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Texting in the Classroom: Not Just a Distraction

Audrey Watters

Education technology journalist

The Pew Research Center released new data this week on Americans' text-messaging habits. According to Pew, 83 percent of American adults now own cell phones and almost three-quarters (73 percent) send and receive text messages. The research only looks at adults' usage of text-messaging, but it does find that younger adults are much more active texters than older age groups. Cellphone owners between the ages of 18 and 24 exchange an average of 109.5 messages a day -- that's more than 3200 messages per month. That's compared to about 41.5 messages a day for all cellphone owners, a figure that's largely unchanged from figures reported in 2010.

The Pew study doesn't look at the texting habits of those under age 18, but a study released last year by Nielsen found that those cellphone users in the 13 to 17 age range were the most avid texters among any age group. According to this 2010 Nielsen data, people 18 to 24 sent an average of 1630 texts per month -- about half the number Pew says this group currently sends. And that Nielsen report pegged the texting rate of 13 to 17 year olds at 3339 per month -- approximately what 18 to 24 year olds are now sending and receiving. One might wonder: does the texting rate of 13 to 17 year olds continue to be twice that?

Certainly that age group -- in fact, all those under 18 -- are increasingly likely to be cellphone owners. According to those surveyed as part of Project Tomorrow's 2010 Speak Up report (PDF), more than half of middle and high school students (51 percent and 56 percent respectively) own a cell phone (without Internet access). In addition, 34 percent of middle schoolers and 44 percent of high schoolers own a smart phone.

With the ubiquity of cellphones, many schools are facing questions about what to do when students bring cellphones to school. Ban them outright? Require they be kept in a locker or backpack? Require they be turned off? Allow them to be used, at teachers' discretion, in class?

The reasons why cellphones are banned are, interestingly enough, many of the same things that make cellphones a potentially very useful educational tool: cellphones, particularly smart phones, are powerful mobile computing devices. If the cellphones have Internet access, students can use them to look up information online. Cellphones double as calculators and as cameras. And unlike iPads, e-readers, tablets, smart phones, laptops or desktop PCs, these devices are ubiquitous. Moreover, as the statistics indicate, text-messaging seems to be the preferred method of communication of teens.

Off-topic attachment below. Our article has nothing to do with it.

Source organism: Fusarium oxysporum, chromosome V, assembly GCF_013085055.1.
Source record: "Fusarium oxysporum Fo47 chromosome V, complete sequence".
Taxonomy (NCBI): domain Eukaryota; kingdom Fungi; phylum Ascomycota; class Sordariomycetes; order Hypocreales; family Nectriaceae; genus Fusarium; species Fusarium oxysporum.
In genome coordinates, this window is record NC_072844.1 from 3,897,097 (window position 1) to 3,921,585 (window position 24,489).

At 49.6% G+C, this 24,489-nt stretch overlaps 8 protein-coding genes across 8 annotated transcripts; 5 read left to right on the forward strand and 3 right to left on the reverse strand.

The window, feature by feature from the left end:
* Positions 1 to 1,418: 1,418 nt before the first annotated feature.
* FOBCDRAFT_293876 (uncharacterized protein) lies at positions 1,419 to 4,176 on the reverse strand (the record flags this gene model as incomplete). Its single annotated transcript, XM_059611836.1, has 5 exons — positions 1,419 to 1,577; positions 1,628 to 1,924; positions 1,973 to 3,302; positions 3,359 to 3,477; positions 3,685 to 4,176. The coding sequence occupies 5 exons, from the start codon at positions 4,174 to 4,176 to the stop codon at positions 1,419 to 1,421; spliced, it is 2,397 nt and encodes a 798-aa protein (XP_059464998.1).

The popularity of text-messaging has long been given as one of the main reasons why cellphones are a distraction in the classroom. If students are texting, they're not paying attention. Texting is often viewed as the new form of passing notes in the back of the class.

The assumption is, of course, that this SMS communication is always off-topic. But a variety of new tools have been released recently that are tapping into the popularity of texting and the ubiquity of cellphones and are demonstrating that these can, in fact, be used for educational purposes:

Remind: Remind allows teachers to send text messages (and email) home -- to students and/or to parents -- to offer reminders and updates for class. Remind allows teachers to communicate with their classes without either teacher or students having to share their phone numbers.

Poll Everywhere: As the name suggests, Poll Everywhere allows teachers to use cellphones for polling in class. Students text their responses, using their cellphones to give feedback, answer questions, take quizzes.

Celly: Celly provides SMS-based group messaging. Classrooms can use the service to take quick polls and quizzes, filter messages, get news updates, take notes, and organize and hold study groups. The groups can be public or private, moderated or open.